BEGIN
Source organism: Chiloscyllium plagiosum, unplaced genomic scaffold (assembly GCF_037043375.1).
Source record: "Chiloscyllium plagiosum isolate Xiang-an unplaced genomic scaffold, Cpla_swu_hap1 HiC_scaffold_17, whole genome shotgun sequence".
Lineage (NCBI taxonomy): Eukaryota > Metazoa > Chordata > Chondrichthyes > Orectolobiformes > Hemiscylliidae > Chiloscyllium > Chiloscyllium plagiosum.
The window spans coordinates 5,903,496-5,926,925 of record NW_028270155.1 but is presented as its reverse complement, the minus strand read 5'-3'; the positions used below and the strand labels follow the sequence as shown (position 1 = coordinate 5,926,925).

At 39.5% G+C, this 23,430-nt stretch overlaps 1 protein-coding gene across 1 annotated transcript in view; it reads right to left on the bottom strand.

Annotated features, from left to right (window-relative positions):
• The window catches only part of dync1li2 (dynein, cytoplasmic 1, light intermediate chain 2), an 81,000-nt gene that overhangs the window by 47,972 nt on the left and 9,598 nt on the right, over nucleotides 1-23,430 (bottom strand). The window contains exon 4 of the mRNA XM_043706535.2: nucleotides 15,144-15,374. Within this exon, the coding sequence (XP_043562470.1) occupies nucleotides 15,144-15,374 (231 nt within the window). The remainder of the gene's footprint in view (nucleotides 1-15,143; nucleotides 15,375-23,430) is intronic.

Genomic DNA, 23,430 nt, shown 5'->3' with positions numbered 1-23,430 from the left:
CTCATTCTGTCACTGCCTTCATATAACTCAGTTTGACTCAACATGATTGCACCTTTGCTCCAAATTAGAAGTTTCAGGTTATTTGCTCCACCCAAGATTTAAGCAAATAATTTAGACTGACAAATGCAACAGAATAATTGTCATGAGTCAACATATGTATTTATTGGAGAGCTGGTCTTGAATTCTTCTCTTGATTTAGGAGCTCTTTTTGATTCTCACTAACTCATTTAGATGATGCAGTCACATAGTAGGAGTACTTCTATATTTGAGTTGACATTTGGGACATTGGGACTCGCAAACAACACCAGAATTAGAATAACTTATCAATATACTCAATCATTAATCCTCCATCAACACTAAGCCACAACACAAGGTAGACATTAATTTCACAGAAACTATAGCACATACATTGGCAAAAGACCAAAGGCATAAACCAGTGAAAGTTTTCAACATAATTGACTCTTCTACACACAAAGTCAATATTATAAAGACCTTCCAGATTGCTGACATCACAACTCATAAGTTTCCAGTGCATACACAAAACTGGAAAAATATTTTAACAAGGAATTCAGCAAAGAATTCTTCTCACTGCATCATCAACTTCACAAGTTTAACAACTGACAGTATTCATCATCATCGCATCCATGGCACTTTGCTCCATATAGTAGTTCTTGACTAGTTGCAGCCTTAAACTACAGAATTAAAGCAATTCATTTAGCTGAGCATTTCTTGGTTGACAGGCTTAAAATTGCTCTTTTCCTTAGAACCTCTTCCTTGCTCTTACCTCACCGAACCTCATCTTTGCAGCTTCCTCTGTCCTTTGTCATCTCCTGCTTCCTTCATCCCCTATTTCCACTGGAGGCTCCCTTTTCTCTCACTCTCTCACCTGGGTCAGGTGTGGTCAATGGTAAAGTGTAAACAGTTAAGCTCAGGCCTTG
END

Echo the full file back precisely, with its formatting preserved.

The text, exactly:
Source organism: Chiloscyllium plagiosum, unplaced genomic scaffold (assembly GCF_037043375.1).
Source record: "Chiloscyllium plagiosum isolate Xiang-an unplaced genomic scaffold, Cpla_swu_hap1 HiC_scaffold_17, whole genome shotgun sequence".
Lineage (NCBI taxonomy): Eukaryota > Metazoa > Chordata > Chondrichthyes > Orectolobiformes > Hemiscylliidae > Chiloscyllium > Chiloscyllium plagiosum.
The window spans coordinates 5,903,496-5,926,925 of record NW_028270155.1 but is presented as its reverse complement, the minus strand read 5'-3'; the positions used below and the strand labels follow the sequence as shown (position 1 = coordinate 5,926,925).

At 39.5% G+C, this 23,430-nt stretch overlaps 1 protein-coding gene across 1 annotated transcript in view; it reads right to left on the bottom strand.

Annotated features, from left to right (window-relative positions):
• The window catches only part of dync1li2 (dynein, cytoplasmic 1, light intermediate chain 2), an 81,000-nt gene that overhangs the window by 47,972 nt on the left and 9,598 nt on the right, over nucleotides 1-23,430 (bottom strand). The window contains exon 4 of the mRNA XM_043706535.2: nucleotides 15,144-15,374. Within this exon, the coding sequence (XP_043562470.1) occupies nucleotides 15,144-15,374 (231 nt within the window). The remainder of the gene's footprint in view (nucleotides 1-15,143; nucleotides 15,375-23,430) is intronic.

Genomic DNA, 23,430 nt, shown 5'->3' with positions numbered 1-23,430 from the left:
CTCATTCTGTCACTGCCTTCATATAACTCAGTTTGACTCAACATGATTGCACCTTTGCTCCAAATTAGAAGTTTCAGGTTATTTGCTCCACCCAAGATTTAAGCAAATAATTTAGACTGACAAATGCAACAGAATAATTGTCATGAGTCAACATATGTATTTATTGGAGAGCTGGTCTTGAATTCTTCTCTTGATTTAGGAGCTCTTTTTGATTCTCACTAACTCATTTAGATGATGCAGTCACATAGTAGGAGTACTTCTATATTTGAGTTGACATTTGGGACATTGGGACTCGCAAACAACACCAGAATTAGAATAACTTATCAATATACTCAATCATTAATCCTCCATCAACACTAAGCCACAACACAAGGTAGACATTAATTTCACAGAAACTATAGCACATACATTGGCAAAAGACCAAAGGCATAAACCAGTGAAAGTTTTCAACATAATTGACTCTTCTACACACAAAGTCAATATTATAAAGACCTTCCAGATTGCTGACATCACAACTCATAAGTTTCCAGTGCATACACAAAACTGGAAAAATATTTTAACAAGGAATTCAGCAAAGAATTCTTCTCACTGCATCATCAACTTCACAAGTTTAACAACTGACAGTATTCATCATCATCGCATCCATGGCACTTTGCTCCATATAGTAGTTCTTGACTAGTTGCAGCCTTAAACTACAGAATTAAAGCAATTCATTTAGCTGAGCATTTCTTGGTTGACAGGCTTAAAATTGCTCTTTTCCTTAGAACCTCTTCCTTGCTCTTACCTCACCGAACCTCATCTTTGCAGCTTCCTCTGTCCTTTGTCATCTCCTGCTTCCTTCATCCCCTATTTCCACTGGAGGCTCCCTTTTCTCTCACTCTCTCACCTGGGTCAGGTGTGGTCAATGGTAAAGTGTAAACAGTTAAGCTCAGGCCTTG